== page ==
Let me make myself clear. None of us are stupid. We all know the facts. It is a question of how we relate to others. Today, most frum Jews have little if anything to do with nonorthodox rabbis and their synagogues. We also make a mistake wihen we use orthodox norms to judge them. If your heart is full of hatred it comes through even if you say you love them. It is arrogance, not ahavas yisroel to judge people who live in a different world than ours and are dealing with a totally different reality. The American mindset is not geared to ideology, only to practicality. Both reform and conservative rabbis are trying to inject some Hebrew singing, some torah thoughts and some Jewish identity in people who do not know much and are not that committed. Every conservative synagogue is having a Lag B’Omer event today, they are Jews who want to be Jewish but don’t identify with a lifestyle so radically different from theirs as to make it seem impossible.

    My main point which so many don’t get is that ideology has nothing to do with it. American Judaism is sociologically based not halachicly driven. The rabbis are employees of their synagogues and they are trying to do the best they can.

    If one has true ahavas yisroel, it dosn’t mean you agree with them or that you recognize pluralism, but it does mean that you undestand their hearts and appreciate their desire to be Jewish. It isn’t orthodoxy, If you want someone to be orthodox, show him that you actually care about him as a human being, don’t tell him that all of his efforts to make his life a little more Jewish are phony and that his rabbi is a heretic. You are judging people out of the context of their lives by your standards. The only thing you get from that is a feeling of how superior you are. Don’t mask arrogance as love, everyone knows if you really care about them.

  • Toby Katz

    Noam wrote: “This is not funny.”

    I disagree.

    But feel free not to laugh.

    Noam also wrote: “I also wonder if she is going to pronounce the halachic punishments on everyone who has violated each and every prohibition. I look forward to her list.”

    I explicitly said that meting out halachic punishments is the job of the Sanhedrin, after Moshiach comes. I can tell that Noam is curious whether he would make my list. But since I don’t have a list — I just don’t know! (Sorry, Noam.)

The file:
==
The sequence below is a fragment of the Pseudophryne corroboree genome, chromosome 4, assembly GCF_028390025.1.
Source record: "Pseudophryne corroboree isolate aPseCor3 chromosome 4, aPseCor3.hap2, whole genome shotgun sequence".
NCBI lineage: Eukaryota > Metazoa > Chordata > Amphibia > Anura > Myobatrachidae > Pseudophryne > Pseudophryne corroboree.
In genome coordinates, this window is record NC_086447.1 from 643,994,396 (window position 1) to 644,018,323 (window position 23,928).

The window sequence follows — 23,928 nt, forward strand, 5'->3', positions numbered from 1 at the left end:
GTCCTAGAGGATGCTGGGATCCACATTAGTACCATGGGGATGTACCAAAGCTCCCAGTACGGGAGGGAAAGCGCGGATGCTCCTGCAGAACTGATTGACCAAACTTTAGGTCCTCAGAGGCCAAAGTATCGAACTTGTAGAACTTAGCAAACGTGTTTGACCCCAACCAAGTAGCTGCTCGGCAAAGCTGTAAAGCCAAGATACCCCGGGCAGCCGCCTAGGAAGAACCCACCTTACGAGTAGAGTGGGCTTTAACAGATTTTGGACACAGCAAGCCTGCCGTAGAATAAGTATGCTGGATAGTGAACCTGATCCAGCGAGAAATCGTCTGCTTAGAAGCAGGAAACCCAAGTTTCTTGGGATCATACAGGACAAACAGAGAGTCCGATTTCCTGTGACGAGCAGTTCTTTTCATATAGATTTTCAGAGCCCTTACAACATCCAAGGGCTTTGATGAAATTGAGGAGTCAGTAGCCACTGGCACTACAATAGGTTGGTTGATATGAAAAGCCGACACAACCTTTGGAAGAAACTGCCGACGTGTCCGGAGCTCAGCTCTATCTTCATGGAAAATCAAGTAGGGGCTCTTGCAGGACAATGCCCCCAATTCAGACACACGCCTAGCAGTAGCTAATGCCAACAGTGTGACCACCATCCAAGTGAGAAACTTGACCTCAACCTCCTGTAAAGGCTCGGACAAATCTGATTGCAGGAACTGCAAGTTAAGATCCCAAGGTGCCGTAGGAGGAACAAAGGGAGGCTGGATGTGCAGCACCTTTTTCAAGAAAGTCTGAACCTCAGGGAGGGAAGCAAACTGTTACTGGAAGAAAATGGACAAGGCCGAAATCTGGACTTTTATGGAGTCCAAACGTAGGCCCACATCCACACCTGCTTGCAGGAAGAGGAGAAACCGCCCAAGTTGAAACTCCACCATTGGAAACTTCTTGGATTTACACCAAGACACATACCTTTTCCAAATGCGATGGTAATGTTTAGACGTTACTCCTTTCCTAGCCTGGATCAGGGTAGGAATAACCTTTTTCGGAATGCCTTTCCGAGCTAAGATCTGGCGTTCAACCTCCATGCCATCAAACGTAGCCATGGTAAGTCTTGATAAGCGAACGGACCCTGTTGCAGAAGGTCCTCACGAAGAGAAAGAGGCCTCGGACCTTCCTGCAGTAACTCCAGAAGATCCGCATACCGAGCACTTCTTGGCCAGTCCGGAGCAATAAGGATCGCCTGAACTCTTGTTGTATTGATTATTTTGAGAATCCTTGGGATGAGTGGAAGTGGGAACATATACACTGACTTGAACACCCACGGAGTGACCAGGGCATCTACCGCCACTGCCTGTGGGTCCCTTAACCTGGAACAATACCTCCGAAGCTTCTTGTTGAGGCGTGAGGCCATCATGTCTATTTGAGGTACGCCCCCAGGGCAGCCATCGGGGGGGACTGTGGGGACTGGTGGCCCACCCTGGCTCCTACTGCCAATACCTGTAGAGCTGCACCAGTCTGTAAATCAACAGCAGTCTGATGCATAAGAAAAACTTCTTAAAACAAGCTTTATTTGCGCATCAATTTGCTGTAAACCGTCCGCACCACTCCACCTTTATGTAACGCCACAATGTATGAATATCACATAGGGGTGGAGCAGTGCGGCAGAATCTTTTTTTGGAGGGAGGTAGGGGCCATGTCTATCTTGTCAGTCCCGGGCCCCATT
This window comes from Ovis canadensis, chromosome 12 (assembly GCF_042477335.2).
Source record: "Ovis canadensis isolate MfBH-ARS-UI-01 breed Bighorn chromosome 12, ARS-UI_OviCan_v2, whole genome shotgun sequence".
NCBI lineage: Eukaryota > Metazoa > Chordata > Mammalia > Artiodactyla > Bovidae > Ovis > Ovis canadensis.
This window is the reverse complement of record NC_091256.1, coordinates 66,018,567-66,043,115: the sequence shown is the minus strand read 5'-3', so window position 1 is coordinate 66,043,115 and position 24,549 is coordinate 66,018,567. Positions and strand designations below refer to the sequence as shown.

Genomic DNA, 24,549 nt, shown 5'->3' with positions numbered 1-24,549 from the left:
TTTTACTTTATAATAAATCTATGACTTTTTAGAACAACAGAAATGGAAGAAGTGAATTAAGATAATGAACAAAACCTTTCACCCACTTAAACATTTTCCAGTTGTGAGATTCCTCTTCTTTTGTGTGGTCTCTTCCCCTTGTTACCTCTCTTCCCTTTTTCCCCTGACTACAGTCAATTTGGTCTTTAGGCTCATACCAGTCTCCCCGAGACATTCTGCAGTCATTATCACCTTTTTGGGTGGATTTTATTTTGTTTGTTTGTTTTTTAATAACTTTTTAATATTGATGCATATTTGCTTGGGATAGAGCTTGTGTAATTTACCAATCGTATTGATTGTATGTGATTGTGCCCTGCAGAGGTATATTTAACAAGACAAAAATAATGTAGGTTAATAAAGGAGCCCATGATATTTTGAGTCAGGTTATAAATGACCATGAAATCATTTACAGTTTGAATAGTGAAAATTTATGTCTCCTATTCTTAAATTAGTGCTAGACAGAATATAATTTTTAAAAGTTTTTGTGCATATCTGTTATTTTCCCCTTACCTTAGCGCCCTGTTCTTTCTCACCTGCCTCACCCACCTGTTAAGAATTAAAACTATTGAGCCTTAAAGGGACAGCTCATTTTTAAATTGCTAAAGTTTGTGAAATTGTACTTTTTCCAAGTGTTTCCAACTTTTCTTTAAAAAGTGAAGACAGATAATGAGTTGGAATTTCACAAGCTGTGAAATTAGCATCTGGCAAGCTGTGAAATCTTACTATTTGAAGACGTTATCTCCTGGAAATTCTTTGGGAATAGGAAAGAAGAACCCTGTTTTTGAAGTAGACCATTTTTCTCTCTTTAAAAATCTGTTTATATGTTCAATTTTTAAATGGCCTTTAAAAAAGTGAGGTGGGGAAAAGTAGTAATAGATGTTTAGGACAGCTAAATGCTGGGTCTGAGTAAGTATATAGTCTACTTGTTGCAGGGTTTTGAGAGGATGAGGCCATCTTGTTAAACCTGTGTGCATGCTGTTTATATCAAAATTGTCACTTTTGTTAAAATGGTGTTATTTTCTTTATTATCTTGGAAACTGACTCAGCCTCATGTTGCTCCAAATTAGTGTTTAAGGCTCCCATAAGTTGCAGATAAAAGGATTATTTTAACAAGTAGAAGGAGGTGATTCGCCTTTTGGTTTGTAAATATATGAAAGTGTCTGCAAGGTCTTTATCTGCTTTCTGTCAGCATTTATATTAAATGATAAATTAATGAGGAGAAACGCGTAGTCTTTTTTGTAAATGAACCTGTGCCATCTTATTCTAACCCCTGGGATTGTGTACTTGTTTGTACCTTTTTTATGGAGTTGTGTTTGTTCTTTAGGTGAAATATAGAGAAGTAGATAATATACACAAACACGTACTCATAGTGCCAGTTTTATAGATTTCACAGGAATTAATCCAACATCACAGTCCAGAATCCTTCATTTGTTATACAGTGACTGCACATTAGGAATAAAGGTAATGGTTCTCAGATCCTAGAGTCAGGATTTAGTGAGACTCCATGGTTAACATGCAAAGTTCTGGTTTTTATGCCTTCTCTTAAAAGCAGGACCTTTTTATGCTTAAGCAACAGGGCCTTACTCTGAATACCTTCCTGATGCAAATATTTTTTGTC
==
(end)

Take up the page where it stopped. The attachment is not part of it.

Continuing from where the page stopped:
As to the people who don’t think that humor and sarcasm is the appropriate response to wrongdoers, I suggest that they all look up Tehillim (Psalms) 115:4 – 8 and see what David Hamelech had to say about those who make idols and then worship the product of their own hands.

    Finally, Noam wrote: “I would hope that her future contributions are more constructive.”

    For sweetness and light and no polemical arguments, I highly recommend the aish.com mailing list — in all seriousness. Those who do not enjoy thrust and parry should not read what they don’t enjoy.

  • Toby Katz

    L. Oberstein writes:
    “If you want someone to be orthodox, show him that you actually care about him as a human being, don’t tell him that all of his efforts to make his life a little more Jewish are phony”

    It is true that the best way to mekarev people is through personal warmth, and Baruch Hashem my husband and I have a lot of success in kiruv. Published polemics are quite different from kiruv, but the world needs both. There is a place for making one-on-one connections, and there is a place for stating the truth as clearly and readably as possible.

  • Noam

    I hope Mrs. Katz does not injure herself in her attempt at self-congradulation on her wit. She of course does not say that they deserve to be stoned. However, she is being very disingenuous if she is going to deny that there is the very strong IMPLICATION that they should be stoned. However cleverly she has worded her statement, the meaning is there, plain as day, which is what I assumed she wanted. So this explaination that she gives is essentially meaningless and misleading. Being able to write something, and then deny what you meant is certainly a skill, and a clever one at that. Whether it is something someone supposedly representing the Orthodox community should be doing is another matter.